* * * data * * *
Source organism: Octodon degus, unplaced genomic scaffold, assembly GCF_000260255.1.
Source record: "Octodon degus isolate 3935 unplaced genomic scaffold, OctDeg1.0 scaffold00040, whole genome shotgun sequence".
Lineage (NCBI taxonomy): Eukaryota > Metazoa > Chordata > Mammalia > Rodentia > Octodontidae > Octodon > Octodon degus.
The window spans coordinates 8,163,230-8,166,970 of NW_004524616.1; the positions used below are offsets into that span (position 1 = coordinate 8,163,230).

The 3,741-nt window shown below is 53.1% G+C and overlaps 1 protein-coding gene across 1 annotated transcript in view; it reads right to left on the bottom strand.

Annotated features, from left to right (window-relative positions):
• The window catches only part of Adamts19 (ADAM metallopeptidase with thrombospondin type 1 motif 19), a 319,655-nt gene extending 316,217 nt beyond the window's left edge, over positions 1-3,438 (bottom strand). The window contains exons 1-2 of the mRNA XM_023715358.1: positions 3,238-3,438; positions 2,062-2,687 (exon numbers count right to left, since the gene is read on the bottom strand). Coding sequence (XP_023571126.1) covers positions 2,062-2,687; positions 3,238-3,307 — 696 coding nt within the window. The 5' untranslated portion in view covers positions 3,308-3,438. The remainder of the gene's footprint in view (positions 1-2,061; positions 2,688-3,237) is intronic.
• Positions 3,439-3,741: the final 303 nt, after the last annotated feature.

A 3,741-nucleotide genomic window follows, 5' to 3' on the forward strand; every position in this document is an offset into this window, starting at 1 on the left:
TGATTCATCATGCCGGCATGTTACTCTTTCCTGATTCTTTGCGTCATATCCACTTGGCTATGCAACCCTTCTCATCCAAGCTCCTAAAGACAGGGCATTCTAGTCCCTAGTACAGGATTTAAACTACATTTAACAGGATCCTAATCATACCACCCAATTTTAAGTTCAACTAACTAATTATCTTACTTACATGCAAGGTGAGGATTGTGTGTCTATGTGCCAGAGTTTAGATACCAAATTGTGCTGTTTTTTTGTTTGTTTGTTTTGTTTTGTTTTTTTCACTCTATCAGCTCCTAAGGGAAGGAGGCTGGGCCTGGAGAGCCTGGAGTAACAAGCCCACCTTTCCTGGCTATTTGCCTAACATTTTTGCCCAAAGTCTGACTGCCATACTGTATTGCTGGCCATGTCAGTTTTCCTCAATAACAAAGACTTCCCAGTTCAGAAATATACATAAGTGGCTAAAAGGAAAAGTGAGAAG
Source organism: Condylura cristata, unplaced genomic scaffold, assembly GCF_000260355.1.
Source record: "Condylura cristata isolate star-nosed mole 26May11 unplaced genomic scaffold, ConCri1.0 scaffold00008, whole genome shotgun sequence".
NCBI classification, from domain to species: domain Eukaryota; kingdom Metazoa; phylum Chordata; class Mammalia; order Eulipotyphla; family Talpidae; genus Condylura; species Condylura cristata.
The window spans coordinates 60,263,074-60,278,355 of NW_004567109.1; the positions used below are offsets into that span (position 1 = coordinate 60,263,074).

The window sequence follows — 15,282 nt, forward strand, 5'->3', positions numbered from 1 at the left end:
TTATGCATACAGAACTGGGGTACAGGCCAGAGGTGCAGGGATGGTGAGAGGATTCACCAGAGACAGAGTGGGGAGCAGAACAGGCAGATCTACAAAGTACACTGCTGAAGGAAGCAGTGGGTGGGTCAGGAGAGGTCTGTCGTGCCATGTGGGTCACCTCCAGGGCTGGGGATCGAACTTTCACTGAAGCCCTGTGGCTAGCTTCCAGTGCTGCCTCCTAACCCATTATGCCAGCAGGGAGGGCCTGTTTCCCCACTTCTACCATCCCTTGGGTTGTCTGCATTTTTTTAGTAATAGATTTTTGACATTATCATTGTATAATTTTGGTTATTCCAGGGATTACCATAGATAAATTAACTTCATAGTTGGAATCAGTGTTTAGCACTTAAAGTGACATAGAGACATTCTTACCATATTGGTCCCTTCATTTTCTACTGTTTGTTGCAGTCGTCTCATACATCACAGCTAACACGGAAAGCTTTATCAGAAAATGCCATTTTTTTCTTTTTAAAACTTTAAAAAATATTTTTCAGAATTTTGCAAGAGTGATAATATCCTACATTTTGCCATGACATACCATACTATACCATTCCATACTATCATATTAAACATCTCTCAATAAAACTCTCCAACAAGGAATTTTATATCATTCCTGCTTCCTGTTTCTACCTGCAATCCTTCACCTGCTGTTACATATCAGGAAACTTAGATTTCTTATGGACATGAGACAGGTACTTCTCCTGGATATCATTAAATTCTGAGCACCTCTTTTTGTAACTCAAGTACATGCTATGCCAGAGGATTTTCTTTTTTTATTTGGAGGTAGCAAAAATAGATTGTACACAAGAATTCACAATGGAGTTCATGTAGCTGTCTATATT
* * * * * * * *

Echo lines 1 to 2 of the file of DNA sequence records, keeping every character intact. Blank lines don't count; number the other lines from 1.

Source organism: Octodon degus, unplaced genomic scaffold, assembly GCF_000260255.1.
Source record: "Octodon degus isolate 3935 unplaced genomic scaffold, OctDeg1.0 scaffold00040, whole genome shotgun sequence".